BSC197 Lecture notes 10.19 - 10.23
BSC197 Lecture notes 10.19 - 10.23 BSC197
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Date Created: 10/24/15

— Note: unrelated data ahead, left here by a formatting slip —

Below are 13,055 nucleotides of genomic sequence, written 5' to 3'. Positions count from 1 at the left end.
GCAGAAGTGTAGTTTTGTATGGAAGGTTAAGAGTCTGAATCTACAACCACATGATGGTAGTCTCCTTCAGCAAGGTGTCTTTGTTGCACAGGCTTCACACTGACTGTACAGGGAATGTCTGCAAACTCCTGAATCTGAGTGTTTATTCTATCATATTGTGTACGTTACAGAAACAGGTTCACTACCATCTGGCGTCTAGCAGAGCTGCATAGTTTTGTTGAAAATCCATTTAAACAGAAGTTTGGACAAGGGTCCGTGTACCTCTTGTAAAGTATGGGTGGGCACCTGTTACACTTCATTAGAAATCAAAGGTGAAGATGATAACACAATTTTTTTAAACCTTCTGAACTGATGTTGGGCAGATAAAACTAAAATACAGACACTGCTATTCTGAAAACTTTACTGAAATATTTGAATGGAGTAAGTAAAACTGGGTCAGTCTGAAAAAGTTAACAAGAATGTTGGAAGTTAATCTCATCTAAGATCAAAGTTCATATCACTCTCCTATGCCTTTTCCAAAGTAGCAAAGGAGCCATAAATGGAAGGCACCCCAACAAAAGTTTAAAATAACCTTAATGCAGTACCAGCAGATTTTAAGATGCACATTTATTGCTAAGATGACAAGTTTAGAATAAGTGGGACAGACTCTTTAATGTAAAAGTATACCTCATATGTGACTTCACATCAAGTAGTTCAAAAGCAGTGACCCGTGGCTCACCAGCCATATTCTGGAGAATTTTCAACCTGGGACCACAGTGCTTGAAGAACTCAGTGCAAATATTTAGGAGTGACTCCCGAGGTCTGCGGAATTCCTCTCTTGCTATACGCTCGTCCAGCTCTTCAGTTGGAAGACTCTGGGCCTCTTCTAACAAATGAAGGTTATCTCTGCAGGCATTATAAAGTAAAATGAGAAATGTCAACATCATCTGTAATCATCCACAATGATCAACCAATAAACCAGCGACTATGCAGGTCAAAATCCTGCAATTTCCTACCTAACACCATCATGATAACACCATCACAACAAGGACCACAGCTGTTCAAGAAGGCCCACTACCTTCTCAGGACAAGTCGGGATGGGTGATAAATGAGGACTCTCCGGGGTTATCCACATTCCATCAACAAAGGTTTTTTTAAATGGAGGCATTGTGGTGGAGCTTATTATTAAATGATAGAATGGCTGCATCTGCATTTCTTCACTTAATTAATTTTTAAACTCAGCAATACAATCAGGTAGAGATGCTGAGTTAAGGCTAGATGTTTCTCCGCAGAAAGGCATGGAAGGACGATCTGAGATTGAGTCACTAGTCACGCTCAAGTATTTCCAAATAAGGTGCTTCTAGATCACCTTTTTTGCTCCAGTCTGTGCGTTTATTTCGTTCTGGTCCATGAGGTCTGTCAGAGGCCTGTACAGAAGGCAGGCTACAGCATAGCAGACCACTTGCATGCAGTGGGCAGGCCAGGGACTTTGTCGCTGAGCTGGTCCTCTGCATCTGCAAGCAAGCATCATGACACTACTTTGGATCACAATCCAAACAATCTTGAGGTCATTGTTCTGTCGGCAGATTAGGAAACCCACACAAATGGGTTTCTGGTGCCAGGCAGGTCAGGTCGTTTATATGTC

BSC197 Lecture Notes 10192015 10232015 10192015 Lecture Extending Mendelian Genetics for a Single Gene 0 Inheritance of characters by a single gene may deviate from simple Mendelian patterns in the following situations 0 When alleles are not completely dominant or recessive 0 When a gene has more than two alleles 0 When more than one gene encode a single trait 0 When the environment affects the phenotype Degrees of Dominance 0 occurs when phenotypes of the heterozygote and the dominant homozygote are identical the phenotype of F1 hybrids is somewhere between the phenotypes of the two parental varieties o In two dominant alleles affect the phenotype in separate distinguishable ways The Relation between Dominance and Phenotype o A dominant allele does not subdue a recessive allele alleles don t interact o Alleles are simply variations in a gene s nucleotide sequence 0 For any character dominancerecessiveness relationships of alleles depend on the level at which we examine the phenotype o TaySachs disease is fatal a dysfunctional enzyme causes an accumulation of lipids in the brain 0 At the organismal level the allele is recessive 0 At the biochemical level the phenotype ie the enzyme activity level is incompletely dominant 0 At the molecular level the alleles are codominant Multiple Alleles 0 Most genes exist in populations in more than two allelic forms 0 For example the four phenotypes of the ABO blood group in humans are determined by three alleles for the enzyme I that attaches A or B carbohydrates to red blood cells 1 quot IB and i o The enzyme encoded by the IA allele adds the A carbohydrate whereas the enzyme encoded by the 13 allele adds the B carbohydrate the enzyme encoded by the i allele adds neither Polvgenic Inheritance 0 Quantitative characters are those that vary in the population along a continuum 0 Quantitative variation usually indicates polygenic inheritance an additive effect of two or more genes on a single phenotype 0 Skin color in humans is an example of polygenic inheritance Nature and Nurture The Environmental Impact on Phenotype 0 Another departure from Mendelian genetics arises when the phenotype for a character depends on the environment as well as genotype Overview Locating Genes along Chromosomes o Mendel s hereditary factors were genes though this wasn t known at the time 0 Today we can show that genes can show that genes are located on chromosomes 0 The location of a particular gene can be seen by tagging isolated chromosomes with uorescent dye that highlights the gene Morgan s Experimental Evidence 0 The first solid evidence associating a specific gene with a specific chromosome came from Thomas Hunt Morgan an embryolo gist o Morgan s experiments with fruit ies provided convincing evidence that chromosomes are the location of Mendel s heritable factors 0 Morgan noted wild type or normal phenotypes that were common in the y populations 0 Traits alternative to the are called the mutant phenotypes 10212015 Lecture Sexlinked Genes Exhibit Unique Patterns of Inheritance o In humans and some other animals there is a chromosomal basis of sex determination o In humans and other mammals there are two varieties of sex chromosomes a larger X chromosomes and a smaller Y chromosome 0 Only the ends of the Y chromosome have regions that are homologous with the X chromosome 0 The SRY gene on the Y chromosome codes for the development of testes 0 Females are XX and males are XY 0 Each ovum contains an X chromosome while a sperm may contain either an X or a Y chromosome 0 Other animals have different methods of sex determination Inheritance of Sexlinked Genes o The sex chromosomes have genes for many characters unrelated to sex A gene located on either sex chromosome is called a In humans sexlinked usually refers to a gene on the larger X chromosome Sexlinked genes follow specific patterns of inheritance For a recessive selinked trait to be expressed o A female needs two copies of the allele 0 A male needs only one copy of the allele 0 Some disorders caused by recessive alleles on the X chromosome in humans 0 Color blindness o Duchenne muscular dystrophy o Hemophilia X Inactivation in Female Mammals In mammalian females one of the two X chromosomes in each cell is randomly inactivated during embryonic development The inactive X condenses into a If a female is heterozygous for a particular gene located on the X chromosome she will be a mosaic for that character Linked Genes Tend to be inherited together because they are Located near Each Other on the Same Chromosome Each chromosome has hundreds or thousands of genes Genes located on the same chromosome that tend to be inherited together are called How Linkage Affects Inheritance Morgan did other experiments with fruit ies to see how linkage affects inheritance of two characters Morgan crossed ies that differed in traits of body color and wing size Morgan found that body color and wing size are actually inherited together in specific combinations parental phenotypes He noted that these genes do not assort independently and reasoned that they were on the same chromosome However nonparental phenotypes were also produced Understanding this result involves exploring offspring with combinations of traits differing from either parent the production of Genetic Recombination and Linkage The genetic findings of Mendel and Morgan relate to the chromosomal basis of recombination Recombination of Unlinked Genes Mendel observed that combinations of traits in some offspring differ from either parent Offspring with a phenotype matching one of the parental phenotypes are called Offspring with nonparental phenotypes new combinations of traits are called or A 50 frequency of recombination is observed for any two genes on different chromosomes Morgan discovered that genes can be linked but the linkage was incomplete as evident from the recombinant phenotypes Morgan proposed that some process must sometimes break the physical connection between genes on the same chromosome That mechanism was the of homologous chromosomes Mapping the Distance between Genes Alfred Sturtevant one of Morgan s students constructed a genetic map an ordered list of the genetic loci along a particular chromosome Sturtevant predicted that the farther apart two genes are the higher the probability that a crossover will occur between them and therefore the higher the recombination frequency A linkage map is a genetic map of a chromosome based on recombination frequencies Distances between genes can be expressed as map units one map unit or centimorgan represents a 1 recombination frequency Map units indicate relative distance and order not precise locations of genes Genes that are far apart on the same chromosome can have a recombination frequency near 50 Such genes are physically linked but genetically unlinked and behave as if found on different chromosomes Alterations of Chromosome Number or Structure Cause some Genetic Disorders Largescale chromosomal alterations often lead to spontaneous abortions miscarriages or cause a variety of developmental disorders Abnormal Chromosome Number In nondisjunction pairs of homologous chromosomes do not separate normally during meiosis As a result one gamete receives two of the same type of chromosome and another gamete receives no copy Aneuploidy results from the fertilization of gametes in which nondisjunction occurred Offspring with this condition have an abnormal number of a particular chromosome A monosomic zygote has only one copy of a particular chromosome A trisomic zygote has three copies of a particular chromosome Polyploidy is a condition in which an organism has more than two complete sets of chromosomes 0 Triploidy 3n is three sets of chromosomes 0 Tetraploidy 4n is four sets of chromosomes Polyploidy is common in plants but not in animals Polyploids are more normal in appearance than aneuploids Alterations of Chromosome Structure Breakage of a chromosome can lead to four types of changes in chromosome structure 0 Deletion removes a chromosomal segment 0 Duplication repeats a segment 0 Inversion reverses a segment within a chromosome 0 Translocation moves a segment from one chromosome to another Human Disorders Due to Chromosomal Alterations Alterations of chromosome number and structure are associated with some serious disorders Some types of aneuploidy appear to upset the genetic balance less than others resulting in individuals surviving birth and beyond These surviving individuals have a set of symptoms or syndrome characteristic of the type of aneuploidy Down syndrome Trisomy 21 Down syndrome is an aneyploid condition that results from three copies of chromosome 21 It affects about one out of every 700 children born in the United States The frequency of Down syndrome increases with the age of the mother Aneuploidv of Sex Chromosomes Nondisjunction of sex chromosomes produces a variety of aneuploid conditions Klinefelter syndrome is the result of an extra chromosome in a male producing XXY individuals Monosomy X called Turner syndrome produces X0 females who are sterile it is the only known viable monosomy in humans Many Proteins Work Together in DNA Replication and Repair The relationship between structure and function is manifest in the double helix Watson and Crick noted that the specific base pairing suggested a possible copying mechanism for genetic material Watson and Crick s semiconservative model of replication predicts that when a double helix replicates each daughter molecule with have one old strand derived or conserved from the parent molecule and one newly made strand Competing models were the conservative model the two parent strands rejoin and the disperse model each strand is a mix of old and new Getting Started Replication begins as special sites called origins of replication where the two DNA strands are separated opening up a replication bubble A eukaryotic chromosome may have hundreds or even thousands of origins of replication Replication proceeds in both directions from each origin until the entire molecule is copied At the end of each replication bubble is a new replication fork a Yshaped region where new DNA strands are elongated Helicases are enzymes that untwist the double helix at the replication forks Singlestrand binding protein binds to and stabilizes singlestranded DNA until it can be used as a template Topoisomerase corrects overwinding ahead of replication forks by breaking swiveling and rejoining DNA strands DNA polymerases cannot initiate synthesis of a polynucleotide they can only add nucleotides to the 3 end The initial nucleotide strand is a short RNA primer An enzyme called primase can start an RNA chain from scratch and adds RNA nucleotides one at a time using the parental DNA as a template The primer is short 510 nucleotides long and the 3 end serves as the starting point for the new DNA strand Synthesizing a New DNA Strand Enzymes called DNA polymerases catalyze the elongation of new DNA at a replication fork Most DNA polymerases require a primer and a DNA template strand The rate of elongation is about 500 nucleotides per second in bacteria and 50 per second in human cells Antiparallel Elongation The antiparallel structure of the double helix two strands oriented in opposite directions affects replication DNA polymerases add nucleotides only to the free 3 end of a growing strand therefore a new DNA strand can elongate only in the 5 to 3 direction To elongate the other new strand called the lagging strand DNA polymerase must work in the direction away from the replication fork The lagging strand is synthesized as a series of segments called Okazaki fragments which are joined together by DNA ligase Proofreading and Repairing DNA DNA polymerases proofread newly made DNA replacing any incorrect nucleotides In mismatch repair of DNA repair enzymes correct errors in base pairing DNA can be damaged by chemicals radioactive emissions Xrays UV light and certain molecules in cigarette smoke for example In nucleotide excision repair a nuclease cuts out and replaces damaged stretches of DNA